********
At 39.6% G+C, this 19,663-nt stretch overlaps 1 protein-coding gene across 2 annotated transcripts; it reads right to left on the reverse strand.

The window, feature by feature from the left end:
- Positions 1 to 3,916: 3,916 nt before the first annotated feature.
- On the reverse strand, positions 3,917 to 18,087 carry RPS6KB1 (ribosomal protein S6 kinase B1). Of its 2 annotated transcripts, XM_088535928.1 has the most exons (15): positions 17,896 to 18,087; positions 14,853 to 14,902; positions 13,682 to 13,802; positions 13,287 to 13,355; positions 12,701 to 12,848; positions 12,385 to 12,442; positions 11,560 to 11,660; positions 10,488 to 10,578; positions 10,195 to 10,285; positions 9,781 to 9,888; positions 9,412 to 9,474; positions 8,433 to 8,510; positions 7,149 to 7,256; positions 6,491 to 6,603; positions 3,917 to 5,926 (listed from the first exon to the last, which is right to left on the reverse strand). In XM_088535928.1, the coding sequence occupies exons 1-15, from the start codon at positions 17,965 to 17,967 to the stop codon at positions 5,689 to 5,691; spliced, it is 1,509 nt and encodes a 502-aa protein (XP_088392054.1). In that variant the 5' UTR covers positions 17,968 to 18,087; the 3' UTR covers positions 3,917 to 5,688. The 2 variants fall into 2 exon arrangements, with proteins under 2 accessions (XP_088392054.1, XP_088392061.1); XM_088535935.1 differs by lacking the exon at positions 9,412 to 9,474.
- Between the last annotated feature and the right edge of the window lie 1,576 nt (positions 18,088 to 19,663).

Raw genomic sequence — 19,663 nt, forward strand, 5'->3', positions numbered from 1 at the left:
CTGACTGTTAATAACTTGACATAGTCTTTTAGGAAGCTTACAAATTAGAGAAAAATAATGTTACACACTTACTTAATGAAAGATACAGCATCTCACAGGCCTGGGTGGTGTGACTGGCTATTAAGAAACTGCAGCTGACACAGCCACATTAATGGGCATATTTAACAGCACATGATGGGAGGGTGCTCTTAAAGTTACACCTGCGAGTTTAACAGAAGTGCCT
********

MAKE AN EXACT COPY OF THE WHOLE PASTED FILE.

At 39.6% G+C, this 19,663-nt stretch overlaps 1 protein-coding gene across 2 annotated transcripts; it reads right to left on the reverse strand.

The window, feature by feature from the left end:
- Positions 1 to 3,916: 3,916 nt before the first annotated feature.
- On the reverse strand, positions 3,917 to 18,087 carry RPS6KB1 (ribosomal protein S6 kinase B1). Of its 2 annotated transcripts, XM_088535928.1 has the most exons (15): positions 17,896 to 18,087; positions 14,853 to 14,902; positions 13,682 to 13,802; positions 13,287 to 13,355; positions 12,701 to 12,848; positions 12,385 to 12,442; positions 11,560 to 11,660; positions 10,488 to 10,578; positions 10,195 to 10,285; positions 9,781 to 9,888; positions 9,412 to 9,474; positions 8,433 to 8,510; positions 7,149 to 7,256; positions 6,491 to 6,603; positions 3,917 to 5,926 (listed from the first exon to the last, which is right to left on the reverse strand). In XM_088535928.1, the coding sequence occupies exons 1-15, from the start codon at positions 17,965 to 17,967 to the stop codon at positions 5,689 to 5,691; spliced, it is 1,509 nt and encodes a 502-aa protein (XP_088392054.1). In that variant the 5' UTR covers positions 17,968 to 18,087; the 3' UTR covers positions 3,917 to 5,688. The 2 variants fall into 2 exon arrangements, with proteins under 2 accessions (XP_088392054.1, XP_088392061.1); XM_088535935.1 differs by lacking the exon at positions 9,412 to 9,474.
- Between the last annotated feature and the right edge of the window lie 1,576 nt (positions 18,088 to 19,663).

Raw genomic sequence — 19,663 nt, forward strand, 5'->3', positions numbered from 1 at the left:
CTGACTGTTAATAACTTGACATAGTCTTTTAGGAAGCTTACAAATTAGAGAAAAATAATGTTACACACTTACTTAATGAAAGATACAGCATCTCACAGGCCTGGGTGGTGTGACTGGCTATTAAGAAACTGCAGCTGACACAGCCACATTAATGGGCATATTTAACAGCACATGATGGGAGGGTGCTCTTAAAGTTACACCTGCGAGTTTAACAGAAGTGCCT